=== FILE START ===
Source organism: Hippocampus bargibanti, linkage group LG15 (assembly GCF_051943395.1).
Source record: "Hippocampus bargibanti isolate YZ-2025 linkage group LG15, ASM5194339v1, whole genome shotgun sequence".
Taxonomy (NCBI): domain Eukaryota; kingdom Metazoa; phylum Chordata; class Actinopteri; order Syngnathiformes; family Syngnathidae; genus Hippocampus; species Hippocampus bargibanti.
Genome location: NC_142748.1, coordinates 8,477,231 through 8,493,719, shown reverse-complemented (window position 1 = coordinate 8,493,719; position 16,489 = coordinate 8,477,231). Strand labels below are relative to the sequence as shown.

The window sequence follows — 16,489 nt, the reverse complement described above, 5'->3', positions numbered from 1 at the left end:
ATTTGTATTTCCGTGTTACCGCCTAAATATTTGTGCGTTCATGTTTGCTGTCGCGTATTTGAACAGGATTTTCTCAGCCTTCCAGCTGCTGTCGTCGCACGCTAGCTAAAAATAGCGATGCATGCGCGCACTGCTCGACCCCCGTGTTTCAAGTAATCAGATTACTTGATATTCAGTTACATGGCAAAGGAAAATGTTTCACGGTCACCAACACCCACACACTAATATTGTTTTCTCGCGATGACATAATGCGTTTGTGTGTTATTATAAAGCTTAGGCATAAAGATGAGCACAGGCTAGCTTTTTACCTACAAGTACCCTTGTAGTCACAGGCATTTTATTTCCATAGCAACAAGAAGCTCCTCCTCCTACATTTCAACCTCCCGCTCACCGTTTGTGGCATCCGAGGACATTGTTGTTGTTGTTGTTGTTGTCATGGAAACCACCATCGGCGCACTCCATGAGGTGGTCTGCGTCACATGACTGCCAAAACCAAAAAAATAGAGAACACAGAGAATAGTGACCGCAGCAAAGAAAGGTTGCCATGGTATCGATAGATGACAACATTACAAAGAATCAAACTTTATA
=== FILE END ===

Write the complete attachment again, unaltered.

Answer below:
Source organism: Hippocampus bargibanti, linkage group LG15 (assembly GCF_051943395.1).
Source record: "Hippocampus bargibanti isolate YZ-2025 linkage group LG15, ASM5194339v1, whole genome shotgun sequence".
Taxonomy (NCBI): domain Eukaryota; kingdom Metazoa; phylum Chordata; class Actinopteri; order Syngnathiformes; family Syngnathidae; genus Hippocampus; species Hippocampus bargibanti.
Genome location: NC_142748.1, coordinates 8,477,231 through 8,493,719, shown reverse-complemented (window position 1 = coordinate 8,493,719; position 16,489 = coordinate 8,477,231). Strand labels below are relative to the sequence as shown.

The window sequence follows — 16,489 nt, the reverse complement described above, 5'->3', positions numbered from 1 at the left end:
ATTTGTATTTCCGTGTTACCGCCTAAATATTTGTGCGTTCATGTTTGCTGTCGCGTATTTGAACAGGATTTTCTCAGCCTTCCAGCTGCTGTCGTCGCACGCTAGCTAAAAATAGCGATGCATGCGCGCACTGCTCGACCCCCGTGTTTCAAGTAATCAGATTACTTGATATTCAGTTACATGGCAAAGGAAAATGTTTCACGGTCACCAACACCCACACACTAATATTGTTTTCTCGCGATGACATAATGCGTTTGTGTGTTATTATAAAGCTTAGGCATAAAGATGAGCACAGGCTAGCTTTTTACCTACAAGTACCCTTGTAGTCACAGGCATTTTATTTCCATAGCAACAAGAAGCTCCTCCTCCTACATTTCAACCTCCCGCTCACCGTTTGTGGCATCCGAGGACATTGTTGTTGTTGTTGTTGTTGTCATGGAAACCACCATCGGCGCACTCCATGAGGTGGTCTGCGTCACATGACTGCCAAAACCAAAAAAATAGAGAACACAGAGAATAGTGACCGCAGCAAAGAAAGGTTGCCATGGTATCGATAGATGACAACATTACAAAGAATCAAACTTTATA